Both campaigns are at the heart of America’s fight against al Qaeda, but the strategy in both cases is questionable. Disorderly groups, ranging from pirates to criminals, have long existed on the international scene. History in this regard has not been linear. For a time, western societies had a decisive edge over hostile anti-modern peoples, symbolized most dramatically by Napoleon’s rapid conquest of Egypt. Today, terrorists of all kinds are more deadly and more capable of power projection through home-made bomb technology combined with cheap international travel and porous western borders. The fragility of interconnected modern economies, western doubt about its own self-defense, and high levels of freedom within western societies give terrorists more capability than they enjoyed in the era of the Barbary Pirates. It does not follow, however, that the only way to address the problem is to sort out “the root causes,” whether defined as Islam, poverty, the lack of Middle Eastern democracy, or dysfunctional states in general.
George Bush’s response to 9/11, while bold and superficially effective, comes from the same thinking as the Johnson-era War on Poverty. It aims ambitiously to attack the root causes of terrorism. The seeds of American failure are found in the strategy itself. International terrorism has features in common with other permanent afflictions, such as poverty and crime, insofar as in all of these cases the symptoms can be more effectively treated than the root causes. In the case of terrorism, the way to do this is to develop an overall strategy of defense.
Instead of viewing terrorism as a persistent but manageable problem, Bush proposed to wipe it out forever with an “American exceptionalist” idealism and ambition. The proposal centered on rearranging the internal politics of hostile Islamic societies. Today we would resolve Afghanistan and Iraq . . . tomorrow, Syria, Iran, and Palestine. Since Bush and his neoconservative advisers were so steeped in the foundational principles of liberalism, they could not admit that some combination of militant Islamic religion coupled with American foreign policy choices in the Middle East were the chief source of grievance in the Islamic world, rather than a lack of money, bad p.r. or a lack of democracy.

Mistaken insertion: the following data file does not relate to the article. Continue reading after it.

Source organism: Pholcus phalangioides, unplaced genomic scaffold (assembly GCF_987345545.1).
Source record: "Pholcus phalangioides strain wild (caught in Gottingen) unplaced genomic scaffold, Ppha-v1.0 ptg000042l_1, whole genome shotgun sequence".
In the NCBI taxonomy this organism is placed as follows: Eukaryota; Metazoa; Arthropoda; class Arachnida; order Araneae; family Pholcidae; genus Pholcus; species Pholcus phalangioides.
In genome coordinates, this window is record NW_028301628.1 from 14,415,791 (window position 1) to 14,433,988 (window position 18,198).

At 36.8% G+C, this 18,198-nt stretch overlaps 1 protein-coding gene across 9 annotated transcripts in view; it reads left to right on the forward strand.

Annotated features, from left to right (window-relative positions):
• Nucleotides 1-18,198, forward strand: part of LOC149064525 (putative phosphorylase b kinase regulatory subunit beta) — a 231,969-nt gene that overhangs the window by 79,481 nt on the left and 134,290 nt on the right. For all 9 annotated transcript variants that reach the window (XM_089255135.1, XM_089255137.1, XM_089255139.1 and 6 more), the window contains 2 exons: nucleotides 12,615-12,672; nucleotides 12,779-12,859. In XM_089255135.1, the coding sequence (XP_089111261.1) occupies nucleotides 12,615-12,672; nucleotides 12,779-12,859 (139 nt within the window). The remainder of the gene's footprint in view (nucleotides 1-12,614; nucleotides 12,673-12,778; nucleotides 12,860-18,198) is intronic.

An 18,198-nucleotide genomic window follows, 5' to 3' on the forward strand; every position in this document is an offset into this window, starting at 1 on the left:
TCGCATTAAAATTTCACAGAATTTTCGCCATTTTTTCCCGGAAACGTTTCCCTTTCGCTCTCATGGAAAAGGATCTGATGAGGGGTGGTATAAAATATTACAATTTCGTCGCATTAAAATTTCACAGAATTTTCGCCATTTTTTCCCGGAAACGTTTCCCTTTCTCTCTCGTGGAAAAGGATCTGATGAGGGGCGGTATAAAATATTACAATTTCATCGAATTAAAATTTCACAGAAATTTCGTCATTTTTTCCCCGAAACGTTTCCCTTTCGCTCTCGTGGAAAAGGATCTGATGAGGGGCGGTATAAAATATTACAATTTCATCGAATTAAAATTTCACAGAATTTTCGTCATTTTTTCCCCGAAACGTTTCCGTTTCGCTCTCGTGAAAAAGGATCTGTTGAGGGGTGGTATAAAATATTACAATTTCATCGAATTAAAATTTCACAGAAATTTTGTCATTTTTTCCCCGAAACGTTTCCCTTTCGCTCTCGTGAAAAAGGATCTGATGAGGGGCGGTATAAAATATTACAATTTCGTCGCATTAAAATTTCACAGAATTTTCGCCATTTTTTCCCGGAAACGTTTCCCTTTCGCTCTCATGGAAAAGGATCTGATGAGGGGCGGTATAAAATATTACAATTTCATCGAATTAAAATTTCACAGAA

We were told, “Install democracies, and everything would be fine. We did it in Germany and Japan, which are just like Afghanistan, you know.” Setting aside the now laughable optimism, is it necessary to install even nondemocratic friendly regimes in these countries? Conservatives have discussed at length the impossibility of creating democratic regimes in much of the Middle East, and, where democratic procedures have been adopted, conservatives have correctly noted the unhappy results from the standpoint of U.S. interests. The democracy component of U.S. operations hinges on a series of related and highly questionable premises, namely, that the U.S. should wallow into the mire of fanaticism, disorder, and chaos that has always existed in countries like Iraq and Afghanistan. The option of a withdrawal coupled with a cordon sanitare, surgical attacks, and sophisticated defenses is too often dismissed without analysis.